A ferry service between India and Sri Lanka was operated between Dhanushkodi in Tamil Nadu and Thalaimannar in Sri Lanka, over a distance of 30 nautical miles. After the 1964 cyclone destroyed infrastructure at Dhanushkodi, the service was operated from Rameswaram. In 1984, the Union government suspended the service due to the rise of ethnic conflict in the island nation. In more recent years, the TN government has been looking at a fresh site at Rameswaram to resume operations.
The project, in essence, is seen as a reflection of India seeking to up its stakes in the economic progress of the Northern Province of Sri Lanka, after the end of the civil war in the island nation. Dredging work at the KKS Harbour was undertaken and completed by the Dredging Corporation of India, a public sector undertaking of the Government of India, to support domestic and regional commerce.
The Port has the unique advantage of being serviced by four national highways and rail connectivity to major cities. The 56 nautical miles distance between MARG Karaikal Port and the KKS Port in Jaffna means only a few hours of travel.
What are the expected outcomes?
Reduced travel time, easy and cheap travel alternative, enhanced economic activities between the two countries and smooth connectivity for the pilgrims of both countries.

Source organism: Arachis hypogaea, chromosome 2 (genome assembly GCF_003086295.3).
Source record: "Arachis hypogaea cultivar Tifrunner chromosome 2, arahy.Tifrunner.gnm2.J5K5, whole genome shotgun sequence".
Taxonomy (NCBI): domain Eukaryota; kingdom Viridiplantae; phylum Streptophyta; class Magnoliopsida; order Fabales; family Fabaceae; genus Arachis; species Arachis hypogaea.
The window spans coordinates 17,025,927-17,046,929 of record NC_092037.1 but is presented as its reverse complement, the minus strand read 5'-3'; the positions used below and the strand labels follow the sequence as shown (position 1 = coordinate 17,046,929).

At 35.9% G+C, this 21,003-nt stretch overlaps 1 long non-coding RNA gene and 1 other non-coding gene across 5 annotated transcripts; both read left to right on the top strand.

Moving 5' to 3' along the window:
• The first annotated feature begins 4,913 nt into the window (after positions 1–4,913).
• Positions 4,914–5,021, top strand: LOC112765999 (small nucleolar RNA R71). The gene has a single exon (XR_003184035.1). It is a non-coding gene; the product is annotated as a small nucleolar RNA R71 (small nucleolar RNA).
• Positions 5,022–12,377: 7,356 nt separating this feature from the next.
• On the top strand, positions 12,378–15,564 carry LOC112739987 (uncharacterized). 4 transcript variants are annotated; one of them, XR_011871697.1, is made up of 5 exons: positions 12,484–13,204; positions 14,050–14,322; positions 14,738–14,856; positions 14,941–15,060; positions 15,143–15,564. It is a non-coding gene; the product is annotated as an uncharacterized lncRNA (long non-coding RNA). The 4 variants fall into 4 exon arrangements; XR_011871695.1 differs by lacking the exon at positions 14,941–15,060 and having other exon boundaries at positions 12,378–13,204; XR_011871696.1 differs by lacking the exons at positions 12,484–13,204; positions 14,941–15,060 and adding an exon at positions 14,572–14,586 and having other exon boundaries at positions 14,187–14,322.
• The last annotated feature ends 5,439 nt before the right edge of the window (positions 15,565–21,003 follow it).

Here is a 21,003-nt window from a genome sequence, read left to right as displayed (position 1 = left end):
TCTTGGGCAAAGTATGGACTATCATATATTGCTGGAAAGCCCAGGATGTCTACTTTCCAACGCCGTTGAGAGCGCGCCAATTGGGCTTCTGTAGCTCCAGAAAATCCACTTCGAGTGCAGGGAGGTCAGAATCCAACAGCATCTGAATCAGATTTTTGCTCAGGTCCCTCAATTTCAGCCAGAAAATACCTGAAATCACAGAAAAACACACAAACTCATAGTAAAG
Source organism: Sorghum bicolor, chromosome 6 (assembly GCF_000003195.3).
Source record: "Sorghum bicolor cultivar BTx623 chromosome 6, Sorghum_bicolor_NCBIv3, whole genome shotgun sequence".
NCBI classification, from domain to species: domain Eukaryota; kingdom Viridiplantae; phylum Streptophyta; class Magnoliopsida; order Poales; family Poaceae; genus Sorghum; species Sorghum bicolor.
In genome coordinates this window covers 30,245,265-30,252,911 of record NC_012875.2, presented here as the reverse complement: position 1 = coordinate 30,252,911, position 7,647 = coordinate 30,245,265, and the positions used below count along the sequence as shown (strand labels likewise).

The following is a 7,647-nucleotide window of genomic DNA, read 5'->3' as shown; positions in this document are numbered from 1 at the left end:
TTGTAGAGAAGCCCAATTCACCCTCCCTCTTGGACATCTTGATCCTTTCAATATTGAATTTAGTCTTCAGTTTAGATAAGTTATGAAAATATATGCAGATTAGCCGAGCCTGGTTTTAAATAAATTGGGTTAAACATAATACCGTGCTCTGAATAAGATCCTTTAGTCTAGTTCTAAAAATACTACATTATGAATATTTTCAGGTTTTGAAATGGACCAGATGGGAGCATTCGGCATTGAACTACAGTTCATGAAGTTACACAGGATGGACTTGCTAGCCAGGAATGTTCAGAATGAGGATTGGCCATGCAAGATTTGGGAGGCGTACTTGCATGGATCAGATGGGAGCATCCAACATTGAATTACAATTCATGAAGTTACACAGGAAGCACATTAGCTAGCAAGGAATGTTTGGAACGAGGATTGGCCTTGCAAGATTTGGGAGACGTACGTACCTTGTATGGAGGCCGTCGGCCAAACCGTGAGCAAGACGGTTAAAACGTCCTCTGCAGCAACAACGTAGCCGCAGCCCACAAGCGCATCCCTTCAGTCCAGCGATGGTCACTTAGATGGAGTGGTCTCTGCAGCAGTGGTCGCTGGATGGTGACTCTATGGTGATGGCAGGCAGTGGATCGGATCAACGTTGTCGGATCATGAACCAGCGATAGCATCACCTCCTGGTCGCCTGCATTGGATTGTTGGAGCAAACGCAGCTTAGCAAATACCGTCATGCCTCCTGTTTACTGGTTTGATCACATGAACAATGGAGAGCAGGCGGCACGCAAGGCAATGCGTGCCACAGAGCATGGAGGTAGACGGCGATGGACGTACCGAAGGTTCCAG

What has India done so far?
Dredging work at the KKS Harbour in Jaffna was undertaken and completed by the Dredging Corporation of India, a public sector undertaking of the Government of India, to support domestic and regional commerce. Due to its closeness, KKS Harbour is considered strategically important to India. After undertaking wreck removal works, India provided grant funding for dredging of the harbour and the approach channel.
The flagship programme of the Ministry, implemented through the Sagarmala Development Company Limited (SDCL) envisages promoting port-led development in the country. The purpose of the environment-friendly ferry service to be offered based on localised demand is to create a supplementary mode of transportation which will be beneficial for daily commuters and tourists’ movement, bring about savings in terms of both cost and time for the users alongside reducing carbon footprint.
Sri Lanka and India enjoy strong bilateral and trade ties. The two countries enjoy a functioning free trade agreement and is closely connected by strong maritime and aviation links. In such a backdrop, the proposed ferry service would further boost trade ties between the two countries. Indian businesses/investors could therefore confidently explore business/investment opportunities in Sri Lanka and vice versa. Also, foreign businesses looking at doing business with India could explore the possibility of setting up base in Sri Lanka in order to engage in business with India using the preferential treatment enjoyed by the island.